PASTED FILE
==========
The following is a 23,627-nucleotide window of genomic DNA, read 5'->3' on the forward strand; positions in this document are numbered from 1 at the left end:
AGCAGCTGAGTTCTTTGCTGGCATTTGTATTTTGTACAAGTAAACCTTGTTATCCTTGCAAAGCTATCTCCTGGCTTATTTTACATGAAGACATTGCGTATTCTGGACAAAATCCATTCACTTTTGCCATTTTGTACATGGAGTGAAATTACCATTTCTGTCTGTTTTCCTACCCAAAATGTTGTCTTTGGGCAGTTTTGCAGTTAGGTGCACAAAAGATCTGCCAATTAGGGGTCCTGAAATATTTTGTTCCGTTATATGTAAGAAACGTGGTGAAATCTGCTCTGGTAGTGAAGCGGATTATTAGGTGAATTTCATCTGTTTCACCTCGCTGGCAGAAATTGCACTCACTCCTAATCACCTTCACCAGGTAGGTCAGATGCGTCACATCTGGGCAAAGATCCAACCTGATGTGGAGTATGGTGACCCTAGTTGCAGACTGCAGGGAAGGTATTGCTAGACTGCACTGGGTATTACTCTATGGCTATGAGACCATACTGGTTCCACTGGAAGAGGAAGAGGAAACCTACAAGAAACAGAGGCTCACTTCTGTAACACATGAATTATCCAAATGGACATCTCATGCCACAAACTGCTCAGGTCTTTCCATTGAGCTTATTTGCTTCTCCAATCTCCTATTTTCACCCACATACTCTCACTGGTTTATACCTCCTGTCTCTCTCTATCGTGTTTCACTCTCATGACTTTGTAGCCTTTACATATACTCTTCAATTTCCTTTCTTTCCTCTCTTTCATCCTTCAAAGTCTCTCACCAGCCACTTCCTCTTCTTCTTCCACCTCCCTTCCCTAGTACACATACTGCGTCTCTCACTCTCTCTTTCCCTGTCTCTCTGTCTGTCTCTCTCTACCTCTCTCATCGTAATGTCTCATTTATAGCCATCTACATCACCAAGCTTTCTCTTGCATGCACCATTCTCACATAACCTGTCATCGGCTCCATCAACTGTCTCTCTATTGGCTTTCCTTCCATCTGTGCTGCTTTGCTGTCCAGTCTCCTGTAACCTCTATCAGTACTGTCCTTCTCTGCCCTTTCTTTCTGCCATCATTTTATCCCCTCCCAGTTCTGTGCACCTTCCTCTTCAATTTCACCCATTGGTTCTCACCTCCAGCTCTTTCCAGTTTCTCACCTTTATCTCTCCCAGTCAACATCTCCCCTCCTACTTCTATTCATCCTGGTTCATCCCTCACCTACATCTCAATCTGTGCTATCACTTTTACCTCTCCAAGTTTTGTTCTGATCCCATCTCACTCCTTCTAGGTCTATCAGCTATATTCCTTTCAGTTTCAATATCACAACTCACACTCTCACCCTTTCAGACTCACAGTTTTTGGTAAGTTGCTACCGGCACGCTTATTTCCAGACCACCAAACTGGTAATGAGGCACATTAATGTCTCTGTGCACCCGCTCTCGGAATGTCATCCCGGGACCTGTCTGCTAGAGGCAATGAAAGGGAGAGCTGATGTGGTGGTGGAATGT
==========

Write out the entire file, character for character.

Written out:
The following is a 23,627-nucleotide window of genomic DNA, read 5'->3' on the forward strand; positions in this document are numbered from 1 at the left end:
AGCAGCTGAGTTCTTTGCTGGCATTTGTATTTTGTACAAGTAAACCTTGTTATCCTTGCAAAGCTATCTCCTGGCTTATTTTACATGAAGACATTGCGTATTCTGGACAAAATCCATTCACTTTTGCCATTTTGTACATGGAGTGAAATTACCATTTCTGTCTGTTTTCCTACCCAAAATGTTGTCTTTGGGCAGTTTTGCAGTTAGGTGCACAAAAGATCTGCCAATTAGGGGTCCTGAAATATTTTGTTCCGTTATATGTAAGAAACGTGGTGAAATCTGCTCTGGTAGTGAAGCGGATTATTAGGTGAATTTCATCTGTTTCACCTCGCTGGCAGAAATTGCACTCACTCCTAATCACCTTCACCAGGTAGGTCAGATGCGTCACATCTGGGCAAAGATCCAACCTGATGTGGAGTATGGTGACCCTAGTTGCAGACTGCAGGGAAGGTATTGCTAGACTGCACTGGGTATTACTCTATGGCTATGAGACCATACTGGTTCCACTGGAAGAGGAAGAGGAAACCTACAAGAAACAGAGGCTCACTTCTGTAACACATGAATTATCCAAATGGACATCTCATGCCACAAACTGCTCAGGTCTTTCCATTGAGCTTATTTGCTTCTCCAATCTCCTATTTTCACCCACATACTCTCACTGGTTTATACCTCCTGTCTCTCTCTATCGTGTTTCACTCTCATGACTTTGTAGCCTTTACATATACTCTTCAATTTCCTTTCTTTCCTCTCTTTCATCCTTCAAAGTCTCTCACCAGCCACTTCCTCTTCTTCTTCCACCTCCCTTCCCTAGTACACATACTGCGTCTCTCACTCTCTCTTTCCCTGTCTCTCTGTCTGTCTCTCTCTACCTCTCTCATCGTAATGTCTCATTTATAGCCATCTACATCACCAAGCTTTCTCTTGCATGCACCATTCTCACATAACCTGTCATCGGCTCCATCAACTGTCTCTCTATTGGCTTTCCTTCCATCTGTGCTGCTTTGCTGTCCAGTCTCCTGTAACCTCTATCAGTACTGTCCTTCTCTGCCCTTTCTTTCTGCCATCATTTTATCCCCTCCCAGTTCTGTGCACCTTCCTCTTCAATTTCACCCATTGGTTCTCACCTCCAGCTCTTTCCAGTTTCTCACCTTTATCTCTCCCAGTCAACATCTCCCCTCCTACTTCTATTCATCCTGGTTCATCCCTCACCTACATCTCAATCTGTGCTATCACTTTTACCTCTCCAAGTTTTGTTCTGATCCCATCTCACTCCTTCTAGGTCTATCAGCTATATTCCTTTCAGTTTCAATATCACAACTCACACTCTCACCCTTTCAGACTCACAGTTTTTGGTAAGTTGCTACCGGCACGCTTATTTCCAGACCACCAAACTGGTAATGAGGCACATTAATGTCTCTGTGCACCCGCTCTCGGAATGTCATCCCGGGACCTGTCTGCTAGAGGCAATGAAAGGGAGAGCTGATGTGGTGGTGGAATGT